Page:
Goats are social animals and therefore should not be kept alone. They are browsing ruminants and will often graze shrubs, bushes and hedgerow plants in preference to grass.
Goats have an average lifespan of 8-12 years. The main breeds now widely available include Saanen and Toggenburg (both commonly kept as dairy goats); Alpine; Nubian (produce milk with a high fat content); Pygmy (frequently kept as pets or show animals); Angora (kept for fibre production); and Boer (best breed for meat).
The Digestive System
Like sheep and cows, goats are ruminants and therefore require a roughage based diet. In the absence of upper incisors and canine teeth, goats use a hard dental pad (in front of the palate) and lower incisor teeth, lips and tongue to select food. Food is swallowed with minimal chewing, relying on the process of rumination (regurgitation and remastication) to break food down further at a later point.
Ruminants have a 4 chambered stomach; the rumen; reticulum; omasum and abomasum.
- The main function of the reticulum is to trap large particles for additional rumination.
- The rumen is a large fermentation chamber populated by microorganisms which break down ingested food. Fibre (complex carbohydrates) are broken down by the microbial population to produce volatile fatty acids (VFA’s) which are used as the ruminant’s primary energy source.
- The omasum is made up of many folds of tissue which help to break up ingested food.
- The abomasum is often referred to as the ‘true stomach’ and is where digestive enzymes and hydrochloric acid breakdown small particles of food before entering the small intestine, where the majority of nutrients are absorbed. Any indigestible or unabsorbed nutrients pass through to the large intestine where they are further digested and absorbed before being excreted.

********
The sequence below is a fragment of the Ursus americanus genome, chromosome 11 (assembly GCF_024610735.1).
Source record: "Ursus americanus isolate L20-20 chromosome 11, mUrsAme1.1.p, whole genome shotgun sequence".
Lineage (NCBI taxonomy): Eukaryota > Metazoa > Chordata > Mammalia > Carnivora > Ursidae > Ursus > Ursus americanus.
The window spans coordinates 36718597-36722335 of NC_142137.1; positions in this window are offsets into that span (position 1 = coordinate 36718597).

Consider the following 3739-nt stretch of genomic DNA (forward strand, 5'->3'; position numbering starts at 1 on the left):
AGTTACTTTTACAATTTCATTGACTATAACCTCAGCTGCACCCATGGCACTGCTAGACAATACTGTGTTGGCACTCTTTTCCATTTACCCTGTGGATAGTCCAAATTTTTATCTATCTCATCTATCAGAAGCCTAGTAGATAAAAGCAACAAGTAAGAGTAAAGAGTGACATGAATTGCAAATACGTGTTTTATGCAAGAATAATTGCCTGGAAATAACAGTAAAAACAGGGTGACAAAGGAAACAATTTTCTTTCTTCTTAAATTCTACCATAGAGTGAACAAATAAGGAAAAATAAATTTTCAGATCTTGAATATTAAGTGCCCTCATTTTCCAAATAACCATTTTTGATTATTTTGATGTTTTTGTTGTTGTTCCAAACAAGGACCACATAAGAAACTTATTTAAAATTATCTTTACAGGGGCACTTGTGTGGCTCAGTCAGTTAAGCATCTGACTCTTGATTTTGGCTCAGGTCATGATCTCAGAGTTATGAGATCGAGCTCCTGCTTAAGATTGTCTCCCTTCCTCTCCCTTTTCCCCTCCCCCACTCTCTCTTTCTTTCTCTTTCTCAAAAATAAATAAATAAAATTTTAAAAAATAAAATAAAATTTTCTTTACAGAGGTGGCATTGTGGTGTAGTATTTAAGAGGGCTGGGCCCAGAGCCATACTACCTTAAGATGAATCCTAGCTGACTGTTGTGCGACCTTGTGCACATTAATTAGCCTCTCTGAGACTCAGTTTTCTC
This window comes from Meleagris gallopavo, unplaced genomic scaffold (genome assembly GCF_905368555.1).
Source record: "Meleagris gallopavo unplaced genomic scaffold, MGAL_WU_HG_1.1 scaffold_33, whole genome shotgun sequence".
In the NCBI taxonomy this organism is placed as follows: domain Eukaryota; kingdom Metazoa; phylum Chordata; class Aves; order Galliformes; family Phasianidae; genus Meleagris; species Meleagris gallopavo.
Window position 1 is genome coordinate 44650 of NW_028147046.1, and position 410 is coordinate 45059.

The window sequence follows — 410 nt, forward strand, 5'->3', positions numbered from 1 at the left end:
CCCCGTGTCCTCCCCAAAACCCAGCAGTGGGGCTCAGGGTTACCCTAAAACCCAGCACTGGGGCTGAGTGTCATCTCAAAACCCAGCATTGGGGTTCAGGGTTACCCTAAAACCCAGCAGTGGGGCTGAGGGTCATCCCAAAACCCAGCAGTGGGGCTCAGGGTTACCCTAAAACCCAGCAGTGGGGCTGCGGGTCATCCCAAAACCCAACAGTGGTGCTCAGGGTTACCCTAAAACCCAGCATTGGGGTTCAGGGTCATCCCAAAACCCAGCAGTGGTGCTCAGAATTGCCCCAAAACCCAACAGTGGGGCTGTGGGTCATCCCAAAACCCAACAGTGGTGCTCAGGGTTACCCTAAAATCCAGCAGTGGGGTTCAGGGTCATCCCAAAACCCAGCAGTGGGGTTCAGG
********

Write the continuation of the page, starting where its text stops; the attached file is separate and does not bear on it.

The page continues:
- In order to meet maintenance, growth and milk production requirements additional roughage and concentrate feed is often needed to supplement browsing and grazing.
- Most non-breeding adults only need a very small amount of concentrate feed.
- Good quality roughage is needed to maintain a healthy digestive system- a supply of long fibre is necessary in order to maintain healthy function of the rumen. Good quality forage should provide at least 40%, ideally 60%, of the total diet and should be available year round.
- The rest of the diet being made up of additional roughage and forage, such as long grass (more than 10cm); roots; branches and other non-poisonous browse. For non-breeding adults a combination of forage and browse may be sufficient to meet maintenance energy requirements. Hay can be provided; this is best given in racks to help mimic natural browsing behaviours. Goats can be very fussy and as a browsing animal they prefer not to eat anything off the floor.
- Overfeeding can lead to obesity and other problems.
- Roughage (high fibre source) should form the basis of the diet.
- Adult goats at maintenance: at least 1-2kg per day of roughage.
- Dairy Goats or those with higher energy requirements (lactating/pregnant does; growing kids): may require up to 3.5kg per day of roughage.
- In addition to roughage and concentrates you can also provide root vegetables such as turnips and carrots and fruit. Legislation states however, that kitchen waste must not be fed.
- Suitable browse material would include blackberry bramble; twigs of willow; hazel; apple and elder.
- Clean water must be available at all times.
- Regular body condition scoring is recommended in order to identify any increase or decrease in condition and tweak the diet accordingly.
- It is considered good practice to divide the concentrate ration over two or more feeds during the day and to make any changes in feed gradually, over at least 10-14 days.
The average stocking density for goats is 4 per acre (this can vary depending on grazing quality and breed of goat). Goats need shelter, unlike sheep who produce an oily secretion (lanolin) into the wool to help keep them weather proof.
As goats are inquisitive and playful animals who like to climb and explore, providing environmental enrichment is often advisable, such as tree stumps and other safe structures to climb on.
Breeding and Keeping Dairy Goats
The gestation period for goats is on average 150 days (depending on breed). A practice called ‘flushing’ is commonly used with breeding does (adult females) to increase reproductive efficiency. ‘Flushing’ refers to putting animals on a higher plane of nutrition prior to breeding to cause an increase in weight and condition. This should be used in conjunction with body condition scoring and would depend upon the initial body condition of the doe.
Energy requirements are at their highest during late pregnancy and during lactation.
Overfeeding of brassica plants (like cabbage and cauliflower) can affect the taste of milk and therefore may be avoided/restricted when feeding the dairy goat.